Several techniques have been used to remove this repeatable error from the PES so that the PES contains only nonrepeatable generally high frequency components. Such techniques typically use either the measured or predicted repeatable error to generate a signal which modifies the control signal to the actuator so that the head follows the true shape of the track centerline.
In one technique, as disclosed in co-pending patent application, Ser. No. 606,009, assigned to the same assignee as this application, the control signal to the actuator, which is a direct function of the acceleration of the head, is integrated twice to generate a pseudo head position signal. This signal is summed with the PES and the resultant signal is twice differentiated to generate a signal which is stored for at least one disk rotation. The stored signal is then later read out and combined with the actuator control signal.
U.S. Pat. 4,135,217 to Jacques et al. discloses a servo control system in a disk file of the type which utilizes an external transducer for generating signals representing a coarse position of the head. These coarse position signals are representative of the repeatable error and are stored in a memory device. During track following the repeatable error information is recalled from memory and used to generate an error signal to control the head and cause it to follow the true centerline of the desired track.
An article entitled "Track Locating and Following Apparatus For A Flexible Disk File" by R. C. Jahnke, IBM Technical Disclosure Bulletin, Vol. 23, No. 2 (July 1980) pp. 738-742 and an article entitled "Self Calibrating Disk Storage Apparatus" by D. E. Griffiths and H. E. VanWinkle, IBM Technical Disclosure Bulletin, Vol. 19, No. 6 (November 1976) pp. 1991-1992, both disclose methods of improving the track following characteristics of the head by sensing and storing information relating to the true profile of the tracks and later using that stored profile information as part of the control signal to the actuator.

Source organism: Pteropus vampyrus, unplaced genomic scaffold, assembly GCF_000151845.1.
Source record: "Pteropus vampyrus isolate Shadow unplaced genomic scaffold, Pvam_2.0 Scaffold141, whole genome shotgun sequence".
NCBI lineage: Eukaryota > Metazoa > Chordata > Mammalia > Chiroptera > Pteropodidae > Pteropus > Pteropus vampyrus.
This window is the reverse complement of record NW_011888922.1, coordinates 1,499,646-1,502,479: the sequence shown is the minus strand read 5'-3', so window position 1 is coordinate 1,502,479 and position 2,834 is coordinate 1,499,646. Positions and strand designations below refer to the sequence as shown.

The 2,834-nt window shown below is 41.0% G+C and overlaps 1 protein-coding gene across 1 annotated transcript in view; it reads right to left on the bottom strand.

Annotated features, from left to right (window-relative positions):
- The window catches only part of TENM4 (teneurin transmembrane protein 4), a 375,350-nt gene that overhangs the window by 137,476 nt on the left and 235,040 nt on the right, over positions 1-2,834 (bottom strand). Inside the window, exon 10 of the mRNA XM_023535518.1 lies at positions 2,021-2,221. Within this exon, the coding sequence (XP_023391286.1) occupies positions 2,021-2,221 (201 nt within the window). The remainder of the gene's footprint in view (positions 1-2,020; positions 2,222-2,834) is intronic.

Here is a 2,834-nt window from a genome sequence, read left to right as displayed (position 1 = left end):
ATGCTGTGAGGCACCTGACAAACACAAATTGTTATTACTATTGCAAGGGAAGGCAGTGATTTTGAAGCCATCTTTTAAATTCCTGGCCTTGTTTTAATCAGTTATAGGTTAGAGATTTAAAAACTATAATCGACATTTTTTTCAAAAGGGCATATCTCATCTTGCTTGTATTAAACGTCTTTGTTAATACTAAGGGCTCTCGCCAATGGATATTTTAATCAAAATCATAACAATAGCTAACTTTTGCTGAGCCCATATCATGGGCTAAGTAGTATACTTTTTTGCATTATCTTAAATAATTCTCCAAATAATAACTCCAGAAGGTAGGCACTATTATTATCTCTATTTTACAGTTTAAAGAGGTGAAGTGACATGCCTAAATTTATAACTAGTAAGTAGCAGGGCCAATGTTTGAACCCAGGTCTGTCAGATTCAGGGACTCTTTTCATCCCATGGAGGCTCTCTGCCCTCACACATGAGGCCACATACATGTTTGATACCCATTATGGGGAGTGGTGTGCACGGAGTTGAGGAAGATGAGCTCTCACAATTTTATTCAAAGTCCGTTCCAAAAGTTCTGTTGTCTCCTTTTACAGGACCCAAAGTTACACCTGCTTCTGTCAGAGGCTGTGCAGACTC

An article entitled "Disk Runout Accommodation" by J. P. Mantey, IBM Technical Disclosure Bulletin, Vol. 21, No. 7 (December 1978) pp. 2688-2691, discloses a method for predicting the repeatable error by using the error signal and its rate of change to generate a disk runout estimator signal for input to the actuator control signal.
The prior techniques for removing repeatable error from the PES typically require at least four to five disk revolutions, in order to assure system stability, before the measured or estimated repeatable error signal can be applied to the control signal. More importantly, it may be necessary to store many track profiles for each disk or to utilize complex algorithms to estimate the profile of a track at a particular radius based upon the measured profile of a track at another radius. In the case of disk files with multiple disks this requires a substantial amount of memory storage space.